Confederation of European Waste-to-Energy Plants
SYNERGIA, Athens June 2010
Dr. Ella Stengler
CEWEP - Managing Director
Perceptions …
CEWEP
CEWEP represents about 380 Waste-to-Energy plants
across Europe. They offer:
Thermal treatment of waste that is not otherwise recyclable
in an environmentally sound way.
At the same time making a significant contribution to
• Reducing GHG emissions
- by diverting waste from landfills and
- replacing fossil fuels in energy generation
• Ensuring security of energy supply
• Achieving renewable energy targets and
• Producing cheap sustainable energy
Perception of NGOs
Perceptions
God
Recycles
&
The Devil
Burns
What we did …
Making alliances: Coalition of
European Associations tackling main
concerns raised by NGOs
Waste Management in user-friendly
language
A little humour goes a long way
All available on www.cewep.eu
Dinner/Lunch debates
and Technical visits
Communication approach
Transparency and open dialogue
With the press
• all emission results
• consistent, persistent
• press briefings, press releases
With the neighbours
• ombudsman
• all emission results first to neighbours
• involved in new initiatives
With the general public
• through media
• brochure
With the authorities
• face-to-face contacts
Recommendations from Tom De Bruyckere’s
• road shows
presentation on ISVAG WtE Plant, Belgium, at
the CEWEP Congress 2008
Communication approach
Information
In countries where people are familiar with WtE
(e.g. long tradition in Scandinavian countries)
perception is much better than in countries
without WtE
-> Information is essential
…. Some facts and figures ….
Treatment of MSW in Europe
About 40% of Municipal
Solid Waste across the EU
27 is still landfilled,
Recycled
40%
Landf illed
40%
Incinerat ed
20%
although landfill gases
(methane) contribute
significantly to global
warming (methane equals
25 times CO2 in mass).
Treatment of Municipal Solid Waste in the EU
27 in 2008
Source: EUROSTAT
WtE hand in hand with Recycling
The Member States who have most
successfully reduced dependence on
landfill have done this by combining:
•
•
material recycling
biological treatment
composting and anaerobic digestion
•
and Waste-to-Energy
Proving that WtE goes hand in
hand with Recycling
Treatment of MSW in the EU 27 in 2008
based on EUROSTAT data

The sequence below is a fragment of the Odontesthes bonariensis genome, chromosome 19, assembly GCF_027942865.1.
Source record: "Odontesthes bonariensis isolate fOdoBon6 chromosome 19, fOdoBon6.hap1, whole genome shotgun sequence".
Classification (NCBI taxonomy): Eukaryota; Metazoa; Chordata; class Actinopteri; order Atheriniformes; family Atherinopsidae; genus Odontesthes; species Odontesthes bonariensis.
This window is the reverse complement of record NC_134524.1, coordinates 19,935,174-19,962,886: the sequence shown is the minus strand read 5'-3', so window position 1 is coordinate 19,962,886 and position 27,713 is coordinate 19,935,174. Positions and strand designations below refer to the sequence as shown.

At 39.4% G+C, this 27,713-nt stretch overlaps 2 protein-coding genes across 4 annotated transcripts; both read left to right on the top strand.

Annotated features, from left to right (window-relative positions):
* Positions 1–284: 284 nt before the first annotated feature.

Contribution to Climate
Protection
• CO2 savings via diverting waste from landfills and
substitution of fossil fuels which would have been used
to produce energy in conventional power plants
• Generation of renewable energy
 contribution to the 20 – 20 by 2020 targets of
the European Renewable Energy Sources
Directive.
CO2 eq emission reduction
EU 27
EU 27 CO2 eq emission level in 2005: ca. 3900 m tonnes.
CO2 eq reduction target for 2020 relative to 2005: 780 m t
Waste is a small contributor to current emissions (mainly
landfill), but professional waste management can make a
substantial contribution to the reduction of CO2 in EU 27:
• Between 146 and 224 m tonnes (Prognos 2008)
• Through a combination of landfill diversion, more
recycling and more efficient Waste-to-Energy
• Avoided CO2 eq emisssions due to WtE (based on
European energy mix): 25 m tonnes/yr in 2010, growing
to 45 and potentially to 68 m tonnes/yr in 2020.
The avoided CO2 Emissions due to
Energy Production from WtE plants
Avoided CO2 due to energy production from WtE plants
against avg European energy mix (million tonnes CO2 per year)
110
90
70
50
30
10
-10
2006
2010
2020 R
2020 Opt
2020 Pot
Please note that this data excludes fossil emissions and therefore does not
represent a full carbon footprint analysis!
14
WtE’s contribution to renewable
energy generation
Directive on Energy from Renewable Sources (RES):
Definition of biomass (Art. 2) comprises the
biodegradable fraction of industrial and municipal
waste
 renewable energy source
Share of renewable Energy from WtE as